Anti-Bullying Guide for Parents

Anti-Bullying Guide for Parents



At Ste-Foy Elementary, we are constantly working to ensure quality teaching and learning in a safe and caring environment. This mission is stated in Orientation 4 of our school’s MESA: Encouraging A Safe and Healthy School Environment.

We work to achieve this through:
 Staff training
Prevention workshops
Our School (Tell Them From Me) surveys
Collecting and tracking school incident report data through programs such as SWIS
Anyone in a situation involving violence or bullying can always talk to an adult in confidence.
Anyone who sees an incident of violence or bullying must speak up and become an active witness to be part of the solution.
We are committed to fast action to resolve situations as soon as possible.
Our goal is to continue to build a safe and caring culture within our school community, where students, staff, and parents encourage, value, and support one another; and where abuse, bullying, and discrimination are never accepted. 


"Any behaviour, spoken word, act or gesture, whether deliberate or not and of a repetitive character, expressed directly or indirectly, including in cyberspace, in a context characterized by a disparity in the balance of power between the concerned persons, having the effect of engendering feelings of distress, injury, hurt, oppression or of being ostracized; " Art. 13, LIP 2012


Bullying occurs when someone:

is a target of repeated negative actions over time.
is victimized and feels that they cannot defend himself/herself against someone more powerful.
feels embarrassed, hurt, scared, and/or angry because of being targeted.
Bullying can take place anywhere, anytime and for many reasons. Like other forms of violence, bullying must not be tolerated and requires immediate intervention
Bullying is a form of aggression with an imbalance of power. It does not have to be a physical fight. 


A conflict is a quarrel or clash that may happen between two individuals, two groups, or an individual and a group because of a contrast in their interests, objectives, values, roles, ideas or way of doing things. A jostle, fight, insult or other threat between individuals on an equal power footing may not necessarily be bullying.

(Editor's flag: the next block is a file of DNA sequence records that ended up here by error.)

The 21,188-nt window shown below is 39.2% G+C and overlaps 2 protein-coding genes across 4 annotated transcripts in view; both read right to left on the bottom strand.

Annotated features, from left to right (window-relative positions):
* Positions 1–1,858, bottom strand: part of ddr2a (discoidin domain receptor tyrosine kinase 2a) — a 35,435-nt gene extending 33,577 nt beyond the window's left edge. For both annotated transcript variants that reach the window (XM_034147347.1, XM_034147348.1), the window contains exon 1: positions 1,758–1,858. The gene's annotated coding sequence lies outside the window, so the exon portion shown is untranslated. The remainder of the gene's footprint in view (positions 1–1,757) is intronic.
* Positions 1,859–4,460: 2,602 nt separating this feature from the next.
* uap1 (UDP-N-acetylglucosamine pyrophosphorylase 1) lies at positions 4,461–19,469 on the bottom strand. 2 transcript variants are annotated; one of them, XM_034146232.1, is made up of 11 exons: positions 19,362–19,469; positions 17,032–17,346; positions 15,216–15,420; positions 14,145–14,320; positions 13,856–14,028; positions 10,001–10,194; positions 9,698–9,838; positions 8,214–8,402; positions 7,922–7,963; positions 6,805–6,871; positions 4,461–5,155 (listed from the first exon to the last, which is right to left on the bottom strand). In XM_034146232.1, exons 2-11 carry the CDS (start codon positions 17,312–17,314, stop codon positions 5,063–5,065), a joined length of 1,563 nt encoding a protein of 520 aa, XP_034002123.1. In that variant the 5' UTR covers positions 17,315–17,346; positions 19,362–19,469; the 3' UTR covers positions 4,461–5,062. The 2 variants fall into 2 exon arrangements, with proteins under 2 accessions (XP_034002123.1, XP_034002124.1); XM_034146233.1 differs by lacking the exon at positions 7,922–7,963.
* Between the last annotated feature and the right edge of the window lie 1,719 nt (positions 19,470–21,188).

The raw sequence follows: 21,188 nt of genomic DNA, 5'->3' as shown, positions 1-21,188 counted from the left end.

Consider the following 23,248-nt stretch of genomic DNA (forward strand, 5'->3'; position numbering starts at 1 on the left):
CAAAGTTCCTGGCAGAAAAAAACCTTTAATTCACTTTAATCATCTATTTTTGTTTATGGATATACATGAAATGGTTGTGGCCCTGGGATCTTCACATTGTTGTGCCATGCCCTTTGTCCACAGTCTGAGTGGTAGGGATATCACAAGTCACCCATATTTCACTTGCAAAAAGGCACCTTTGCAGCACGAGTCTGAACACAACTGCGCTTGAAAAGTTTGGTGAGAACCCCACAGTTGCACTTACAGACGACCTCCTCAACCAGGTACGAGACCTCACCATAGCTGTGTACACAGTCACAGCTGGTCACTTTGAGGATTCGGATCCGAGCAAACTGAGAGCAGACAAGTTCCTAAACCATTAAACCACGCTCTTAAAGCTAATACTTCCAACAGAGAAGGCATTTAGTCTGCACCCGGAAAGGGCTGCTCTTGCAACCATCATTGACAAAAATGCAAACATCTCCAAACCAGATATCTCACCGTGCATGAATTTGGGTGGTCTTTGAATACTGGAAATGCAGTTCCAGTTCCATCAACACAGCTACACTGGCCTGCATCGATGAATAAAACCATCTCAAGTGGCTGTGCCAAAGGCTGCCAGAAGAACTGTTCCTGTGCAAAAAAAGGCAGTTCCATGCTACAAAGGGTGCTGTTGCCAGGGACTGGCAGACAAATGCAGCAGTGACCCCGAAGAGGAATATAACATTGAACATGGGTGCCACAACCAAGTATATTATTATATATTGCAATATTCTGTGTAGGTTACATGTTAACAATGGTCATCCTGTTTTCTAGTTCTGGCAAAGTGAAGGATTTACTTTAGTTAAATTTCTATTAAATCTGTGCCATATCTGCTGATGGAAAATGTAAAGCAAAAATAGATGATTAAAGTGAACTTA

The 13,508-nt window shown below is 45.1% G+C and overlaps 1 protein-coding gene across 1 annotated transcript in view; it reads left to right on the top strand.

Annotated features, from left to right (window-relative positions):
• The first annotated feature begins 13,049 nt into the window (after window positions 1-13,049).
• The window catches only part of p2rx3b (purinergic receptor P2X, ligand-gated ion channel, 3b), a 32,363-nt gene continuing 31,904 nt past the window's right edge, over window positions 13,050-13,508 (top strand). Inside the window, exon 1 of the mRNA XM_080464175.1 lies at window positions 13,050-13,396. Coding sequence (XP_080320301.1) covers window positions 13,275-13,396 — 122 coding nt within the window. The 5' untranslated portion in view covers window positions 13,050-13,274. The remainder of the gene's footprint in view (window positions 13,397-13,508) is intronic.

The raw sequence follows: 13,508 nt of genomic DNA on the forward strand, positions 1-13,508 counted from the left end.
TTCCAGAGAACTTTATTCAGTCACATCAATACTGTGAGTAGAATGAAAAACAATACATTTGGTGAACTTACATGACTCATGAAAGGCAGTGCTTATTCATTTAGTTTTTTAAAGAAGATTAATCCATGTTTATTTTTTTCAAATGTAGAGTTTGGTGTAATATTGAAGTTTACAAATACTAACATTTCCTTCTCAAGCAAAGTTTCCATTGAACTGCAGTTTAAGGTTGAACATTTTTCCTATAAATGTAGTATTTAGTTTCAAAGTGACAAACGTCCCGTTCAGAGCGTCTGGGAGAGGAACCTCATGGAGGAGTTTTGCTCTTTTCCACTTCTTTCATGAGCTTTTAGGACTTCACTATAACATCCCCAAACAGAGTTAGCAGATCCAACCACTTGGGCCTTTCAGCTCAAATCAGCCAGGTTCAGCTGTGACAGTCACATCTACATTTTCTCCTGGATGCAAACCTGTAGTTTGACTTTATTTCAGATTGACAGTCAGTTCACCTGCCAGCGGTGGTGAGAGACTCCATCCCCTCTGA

Normal Conflicts






  • Equal power between friends
  • Happens occasionally
  • Accidental
  • Not serious
  • Equal emotional reaction
  • Not seeking power of attention
  • Not trying to get something from the situation
  • Sense of remorse
  • Sense of responsibility
  • Effort to solve the problem



  • Imbalance of power
  • Repeated negative actions
  • Purposeful
  • Serious – threat of physical harm or emotional or psychological hurt
  • Strong, emotional reaction on part of the victim seeking power, control
  • Trying to gain material things or power
  • No remorse – blames the victim and there is justification from the bully
  • No effort to solve the problem




Different Types of Bullying


Name‐calling, derisive laughter, humiliation, threats, making sexist or racist comments.
Hitting, kicking, shoving, spitting, punching, stealing or damaging property.
Excluding someone from the group or isolating someone socially, gossiping or spreading rumours, mocking, ending friendships.
Use of email, texting, cell phones or social media to threaten, harass, embarrass, spread rumours, exclude from the group, or damage a reputation or friendship.


Indirect Bullying

Often difficult to perceive, indirect bullying usually happens within a group with the intent of belittling the social status or the exclusion of a targeted person from the group (e.g.  making someone less popular, isolating an individual). 

Some examples include:
Spreading rumors
Telling secrets
Talking behind someone’s back 
Writing slurs (graffiti, email, etc.)
Making a fool of someone
Suggesting someone be excluded from a group
Using non‐verbal language (e.g. turning one’s back, mumbling, or rolling eyes)